From Wikipedia, the free encyclopedia
A kouxian, a plucked idiophone
Set of bell plates, range C2–E4, a struck idiophone (played with mallets) or friction idiophone (bowed)
Claves (foreground), a struck idiophone

An idiophone is any musical instrument that creates sound primarily by the vibration of the instrument itself, without the use of air flow (as with aerophones), strings (chordophones), membranes (membranophones) or electricity (electrophones). It is the first of the four main divisions in the original Hornbostel–Sachs system of musical instrument classification (see List of idiophones by Hornbostel–Sachs number). The early classification of Victor-Charles Mahillon called this group of instruments autophones. The most common are struck idiophones, or concussion idiophones, which are made to vibrate by being struck, either directly with a stick or hand (like the wood block, singing bowl, steel tongue drum, triangle or marimba) or indirectly, with scraping or shaking motions (like maracas or flexatone). Various types of bells fall into both categories. A common plucked idiophone is the Jew's harp.

According to Sachs,[1] idiophones

are instruments made of naturally sonorous materials not needing any additional tension as do strings and drumskins. In this class it is the player's action that has shaped the instruments, because they have originated from extensions of striking or clapping hands or stamping feet. Accordingly, the basic question is how they are set into vibration.


The word is from Ancient Greek, a combination of idio- ("own, personal" or "distinct")[2] and -phone ("voice, sound").[3]


Most percussion instruments that are not drums are idiophones. Hornbostel–Sachs divides idiophones into four main sub-categories. The first division is the struck idiophones (also known sometimes as concussion idiophones). This includes most of the non-drum percussion instruments familiar in the West. They include all idiophones made to vibrate by being struck, either directly with a stick or hand (like the wood block, singing bowl, steel tongue drum, triangle or marimba) or indirectly, by way of a scraping or shaking motion (like maracas or flexatone). Various types of bells fall into both categories.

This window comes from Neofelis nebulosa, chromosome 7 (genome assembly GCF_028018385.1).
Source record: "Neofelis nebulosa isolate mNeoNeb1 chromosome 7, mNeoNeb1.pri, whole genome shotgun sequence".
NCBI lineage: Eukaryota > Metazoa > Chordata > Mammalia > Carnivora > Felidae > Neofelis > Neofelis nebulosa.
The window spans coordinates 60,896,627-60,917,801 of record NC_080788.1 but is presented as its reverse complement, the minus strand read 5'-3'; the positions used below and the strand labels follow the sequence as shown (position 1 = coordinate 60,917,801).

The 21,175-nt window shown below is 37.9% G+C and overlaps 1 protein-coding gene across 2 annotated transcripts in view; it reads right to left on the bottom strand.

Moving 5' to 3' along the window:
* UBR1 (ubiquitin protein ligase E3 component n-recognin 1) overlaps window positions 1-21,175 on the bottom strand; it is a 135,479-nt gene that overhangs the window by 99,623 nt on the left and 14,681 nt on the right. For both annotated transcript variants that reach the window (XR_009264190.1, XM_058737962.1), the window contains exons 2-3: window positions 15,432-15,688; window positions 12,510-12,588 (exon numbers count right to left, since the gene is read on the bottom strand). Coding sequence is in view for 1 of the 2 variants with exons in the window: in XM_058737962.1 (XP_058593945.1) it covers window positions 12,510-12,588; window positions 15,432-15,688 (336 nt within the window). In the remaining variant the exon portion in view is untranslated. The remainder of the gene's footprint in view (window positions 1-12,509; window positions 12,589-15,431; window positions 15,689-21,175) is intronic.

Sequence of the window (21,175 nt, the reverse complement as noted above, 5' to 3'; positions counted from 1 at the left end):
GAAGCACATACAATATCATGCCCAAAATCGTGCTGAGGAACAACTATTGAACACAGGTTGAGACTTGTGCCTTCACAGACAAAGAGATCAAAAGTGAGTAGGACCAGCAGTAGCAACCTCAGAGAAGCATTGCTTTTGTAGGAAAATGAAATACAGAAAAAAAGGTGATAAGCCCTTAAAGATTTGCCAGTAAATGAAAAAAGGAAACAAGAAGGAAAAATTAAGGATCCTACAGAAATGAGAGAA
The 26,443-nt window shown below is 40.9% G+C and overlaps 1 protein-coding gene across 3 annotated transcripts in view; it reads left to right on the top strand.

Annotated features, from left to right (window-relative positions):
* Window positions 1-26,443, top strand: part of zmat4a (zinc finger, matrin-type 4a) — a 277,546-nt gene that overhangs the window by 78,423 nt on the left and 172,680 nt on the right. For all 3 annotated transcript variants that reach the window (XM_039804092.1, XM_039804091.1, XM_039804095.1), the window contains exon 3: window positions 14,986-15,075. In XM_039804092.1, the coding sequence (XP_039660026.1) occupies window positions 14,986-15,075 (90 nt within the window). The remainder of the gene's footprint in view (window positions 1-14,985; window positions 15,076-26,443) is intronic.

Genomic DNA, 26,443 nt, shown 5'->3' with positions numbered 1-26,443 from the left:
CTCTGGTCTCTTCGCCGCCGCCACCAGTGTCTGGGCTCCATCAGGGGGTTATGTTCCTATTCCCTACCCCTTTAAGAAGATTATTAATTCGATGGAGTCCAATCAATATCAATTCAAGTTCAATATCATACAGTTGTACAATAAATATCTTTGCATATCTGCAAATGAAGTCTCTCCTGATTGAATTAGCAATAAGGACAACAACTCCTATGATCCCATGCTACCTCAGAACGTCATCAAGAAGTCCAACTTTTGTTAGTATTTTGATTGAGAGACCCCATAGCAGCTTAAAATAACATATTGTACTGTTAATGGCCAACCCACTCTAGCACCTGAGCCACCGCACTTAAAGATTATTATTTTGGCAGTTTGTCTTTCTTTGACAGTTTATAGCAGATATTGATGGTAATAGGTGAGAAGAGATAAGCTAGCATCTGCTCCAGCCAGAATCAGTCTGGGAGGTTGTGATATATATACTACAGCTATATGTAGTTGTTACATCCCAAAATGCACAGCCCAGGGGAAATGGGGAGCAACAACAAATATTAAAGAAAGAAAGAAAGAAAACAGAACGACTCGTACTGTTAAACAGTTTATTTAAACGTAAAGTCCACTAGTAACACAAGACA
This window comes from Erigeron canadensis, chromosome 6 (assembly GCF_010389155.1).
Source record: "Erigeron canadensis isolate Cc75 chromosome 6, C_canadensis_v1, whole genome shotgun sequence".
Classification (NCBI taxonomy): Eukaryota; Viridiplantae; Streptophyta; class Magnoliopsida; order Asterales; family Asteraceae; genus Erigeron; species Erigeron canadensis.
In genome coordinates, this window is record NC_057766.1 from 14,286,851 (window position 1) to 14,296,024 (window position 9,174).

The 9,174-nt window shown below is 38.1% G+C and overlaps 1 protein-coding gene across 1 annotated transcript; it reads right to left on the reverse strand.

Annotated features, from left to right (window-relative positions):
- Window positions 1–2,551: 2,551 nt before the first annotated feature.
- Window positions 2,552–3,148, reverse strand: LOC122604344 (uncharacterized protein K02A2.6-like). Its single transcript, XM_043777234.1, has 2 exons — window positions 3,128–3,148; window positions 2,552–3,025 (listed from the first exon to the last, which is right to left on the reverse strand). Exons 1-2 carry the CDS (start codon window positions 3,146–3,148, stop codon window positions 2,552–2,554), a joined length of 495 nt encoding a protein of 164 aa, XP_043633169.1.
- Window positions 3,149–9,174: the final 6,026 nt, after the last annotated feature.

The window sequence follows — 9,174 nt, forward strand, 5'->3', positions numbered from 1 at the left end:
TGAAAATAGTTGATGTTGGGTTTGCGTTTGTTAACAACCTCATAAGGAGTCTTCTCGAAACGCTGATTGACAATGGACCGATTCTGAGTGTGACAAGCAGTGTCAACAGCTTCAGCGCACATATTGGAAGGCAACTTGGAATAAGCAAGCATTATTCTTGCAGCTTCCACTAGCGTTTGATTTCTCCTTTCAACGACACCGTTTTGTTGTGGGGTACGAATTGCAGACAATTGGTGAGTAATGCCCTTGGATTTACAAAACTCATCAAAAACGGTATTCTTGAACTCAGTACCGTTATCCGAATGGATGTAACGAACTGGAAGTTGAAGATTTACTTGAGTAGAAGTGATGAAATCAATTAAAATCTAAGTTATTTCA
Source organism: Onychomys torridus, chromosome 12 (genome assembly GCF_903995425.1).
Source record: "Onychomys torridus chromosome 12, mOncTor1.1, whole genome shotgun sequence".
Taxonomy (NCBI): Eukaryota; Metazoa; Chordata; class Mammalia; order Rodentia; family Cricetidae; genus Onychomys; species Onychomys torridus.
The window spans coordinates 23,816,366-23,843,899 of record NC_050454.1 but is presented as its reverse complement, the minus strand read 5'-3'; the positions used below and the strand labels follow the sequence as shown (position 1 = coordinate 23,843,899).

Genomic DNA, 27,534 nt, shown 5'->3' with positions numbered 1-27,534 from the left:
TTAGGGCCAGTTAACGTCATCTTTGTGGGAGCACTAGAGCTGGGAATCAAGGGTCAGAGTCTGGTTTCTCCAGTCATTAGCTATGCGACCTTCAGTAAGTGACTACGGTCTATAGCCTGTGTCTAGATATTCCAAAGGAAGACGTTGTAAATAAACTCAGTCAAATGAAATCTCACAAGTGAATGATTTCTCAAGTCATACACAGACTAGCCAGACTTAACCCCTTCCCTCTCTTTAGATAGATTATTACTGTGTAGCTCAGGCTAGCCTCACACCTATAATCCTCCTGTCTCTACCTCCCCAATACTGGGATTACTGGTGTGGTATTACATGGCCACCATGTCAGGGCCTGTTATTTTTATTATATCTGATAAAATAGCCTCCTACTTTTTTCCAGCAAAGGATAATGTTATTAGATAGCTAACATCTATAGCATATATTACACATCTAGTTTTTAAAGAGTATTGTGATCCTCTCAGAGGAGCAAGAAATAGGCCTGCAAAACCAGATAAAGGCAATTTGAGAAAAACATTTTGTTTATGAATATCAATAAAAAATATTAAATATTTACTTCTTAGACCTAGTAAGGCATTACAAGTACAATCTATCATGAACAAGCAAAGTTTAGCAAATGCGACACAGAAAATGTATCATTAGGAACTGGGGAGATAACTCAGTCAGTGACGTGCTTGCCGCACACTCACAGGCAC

The other three subdivisions are rarer. They are plucked idiophones, such as the Jew's harp, amplified cactus, kouxian, dan moi, music box and mbira (lamellophone or thumb piano); blown idiophones, of which there are a very small number of examples, the Aeolsklavier being one; and friction idiophones, such as the singing bowl, glass harmonica, glass harp, turntable, verrophone, daxophone, styrophone, musical saw, and nail violin (a number of pieces of metal or wood rubbed with a bow).[4]

Other classifications use six main sub-categories.

  • Concussion idiophones are instruments that produce sound by being struck against one another.
  • Percussion idiophones produce sound by being struck with a non-vibrating foreign object. Examples of non-vibrating objects are mallets, hammers, and sticks.
  • Rattle idiophones are shaken.
  • Scraper idiophones are instruments that are scraped with a stick or other foreign objects to give off a sound.
  • Plucked idiophones produce sound by plucking a flexible tongue from within the instrument itself.
  • Friction idiophones are rubbed to increase vibration and sound intensity.[5]

For example, a pop toob is a brand name for a noisemaker or musical instrument consisting of tubes that are extendable, bendable, and connectable, with the noise being created concussively by the bending and unbending, or popping, of the tube's corrugation,[6] whereas a whirly tube uses corrugated tubing and the difference in speed and thus air pressure to create an aerophone when spun in a circle.


Most idiophones are made of glass, metal, ceramics, and wood. They are considered part of the percussion section in an orchestra.

A number of idiophones that are normally struck, such as vibraphone bars and cymbals, can also be bowed.

See also[edit]


  1. ^ Sachs, Curt (1940). The History of Musical Instruments, p.455. W. W. Nortan & Company, Inc. ISBN 0-393-02068-1
  2. ^ "idio-". Etymology Online. Retrieved 9 January 2019.
  3. ^ "-phone". Etymology Online. Retrieved 9 January 2019.
  4. ^ Don Michael Rendel, ed., The New Harvard Dictionary of Music, 1986.
  5. ^ "Idiophones", The Most Comprehensive Music Technology Glossary. Archived 2009-12-17 at the Wayback Machine
  6. ^ United States. Patent and Trademark Office (1995). Official Gazette of the United States Patent and Trademark Office: Trademarks, Volume 1176, Issue 1, p.288. U.S. Department of Commerce, Patent and Trademark Office. [1] and [2].

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